The Monetary Authority of Singapore (MAS), the de facto central bank of the country, announced on October 5 its intention to explore three different software models of Distributed Ledger Technology (DLT) as part of its ongoing research into the potential financial applications of blockchain.
The concept of blockchain in finance refers to a permanent, unchanged ledger of of all cryptocurrency transactions. This is the same technology that enables bitcoin. Essentially, it is a series of records referred to as blocks. Every time a transaction occurs, another block is added to the chain. A complete copy of all of these blocks is recorded and held by the entire network of users. As a result, if an individual actor attempts to cheat the system and conduct a transaction not properly supported by records, all users on the network will know.
The development announced by the MAS aligns with the country’s goals of fostering technological innovation as a means to maintain economic growth. Singapore has recently run into problems maintaining its relative advantage as a place to do business as neighbouring countries have developed. The government’s hope is that by making Singapore the Silicon Valley of Asia, it will be able to reap the early-adopter benefits of emergent technology.
According to a report commissioned by the MAS and produced by Deloitte, the announcement regarding the three models of DLT comes as a second phase to Project Ubin, a program intended to provide proof-of-concept for a tokenized version of the Singapore dollar (SGD), or in other words, a digital representative of the SGD that could be used for domestic interbank transfers. During this initial phase, the Singaporean central bank declared this token as SGD-on-ledger and allowed the token to settle debts between banks on a private central bank controlled network. The bank announced the successful conclusion to this phase on March 9.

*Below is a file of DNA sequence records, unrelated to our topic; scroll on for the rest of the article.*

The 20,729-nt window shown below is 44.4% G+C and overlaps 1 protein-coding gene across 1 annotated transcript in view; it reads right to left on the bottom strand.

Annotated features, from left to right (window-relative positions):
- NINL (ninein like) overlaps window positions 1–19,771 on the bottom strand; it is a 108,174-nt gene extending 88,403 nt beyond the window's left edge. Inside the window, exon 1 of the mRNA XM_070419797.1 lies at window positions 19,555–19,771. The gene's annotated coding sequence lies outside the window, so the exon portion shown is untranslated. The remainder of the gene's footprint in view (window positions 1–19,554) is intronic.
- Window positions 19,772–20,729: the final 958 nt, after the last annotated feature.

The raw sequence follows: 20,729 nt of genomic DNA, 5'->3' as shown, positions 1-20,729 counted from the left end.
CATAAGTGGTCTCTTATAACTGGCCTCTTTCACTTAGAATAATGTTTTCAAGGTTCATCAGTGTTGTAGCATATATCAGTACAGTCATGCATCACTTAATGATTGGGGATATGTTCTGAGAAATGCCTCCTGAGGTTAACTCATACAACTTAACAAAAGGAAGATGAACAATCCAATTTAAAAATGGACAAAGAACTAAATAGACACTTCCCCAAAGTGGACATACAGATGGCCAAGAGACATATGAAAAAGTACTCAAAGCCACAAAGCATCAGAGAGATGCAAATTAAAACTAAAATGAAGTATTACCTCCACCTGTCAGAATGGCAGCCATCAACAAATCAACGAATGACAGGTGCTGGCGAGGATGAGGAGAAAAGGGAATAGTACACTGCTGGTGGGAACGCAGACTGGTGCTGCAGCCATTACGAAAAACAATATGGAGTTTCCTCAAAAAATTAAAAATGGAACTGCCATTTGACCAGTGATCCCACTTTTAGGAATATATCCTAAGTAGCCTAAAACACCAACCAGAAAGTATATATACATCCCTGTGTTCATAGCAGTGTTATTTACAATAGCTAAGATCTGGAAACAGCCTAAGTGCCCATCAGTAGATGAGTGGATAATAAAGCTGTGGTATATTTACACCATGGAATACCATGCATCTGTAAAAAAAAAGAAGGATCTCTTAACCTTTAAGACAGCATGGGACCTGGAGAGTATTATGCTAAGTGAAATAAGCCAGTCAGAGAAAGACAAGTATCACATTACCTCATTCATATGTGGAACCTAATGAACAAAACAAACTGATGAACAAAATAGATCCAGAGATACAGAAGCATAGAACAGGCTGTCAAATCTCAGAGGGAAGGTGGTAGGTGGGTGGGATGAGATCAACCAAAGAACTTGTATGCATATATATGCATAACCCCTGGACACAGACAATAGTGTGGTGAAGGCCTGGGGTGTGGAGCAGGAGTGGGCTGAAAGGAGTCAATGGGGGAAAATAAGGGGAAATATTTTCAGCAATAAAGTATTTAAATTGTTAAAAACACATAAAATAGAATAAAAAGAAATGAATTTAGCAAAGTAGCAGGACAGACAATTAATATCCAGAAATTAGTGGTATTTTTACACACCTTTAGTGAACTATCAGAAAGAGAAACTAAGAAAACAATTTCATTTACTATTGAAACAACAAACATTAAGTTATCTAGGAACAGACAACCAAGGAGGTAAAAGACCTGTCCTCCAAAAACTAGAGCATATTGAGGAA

In this most recent development, a consortium of 11 financial institutions and five technology companies, along with the MAS, claimed to develop three different software models that “implement decentralised netting of payments in a manner that preserves transactional privacy.” The same press announcement goes on to assert that “existing netting programmes used in interbank payments rely on a single payment queue visible to the operator…decentralising the queue, however, potentially exposes payment details to an unauthorised party.” The central bank asserts that the new software models allow for a combination of both privacy and decentralisation.
The adoption of this project is significant because the MAS holds a respected reputation among central banks. The MAS testing of technologies such as blockchain, has wider implications, in that if it results in successful outcomes, other regional and international banks may attempt to replicate the DLS project. Singapore could be a catalyst in bringing a world operating with digital currency closer to reality.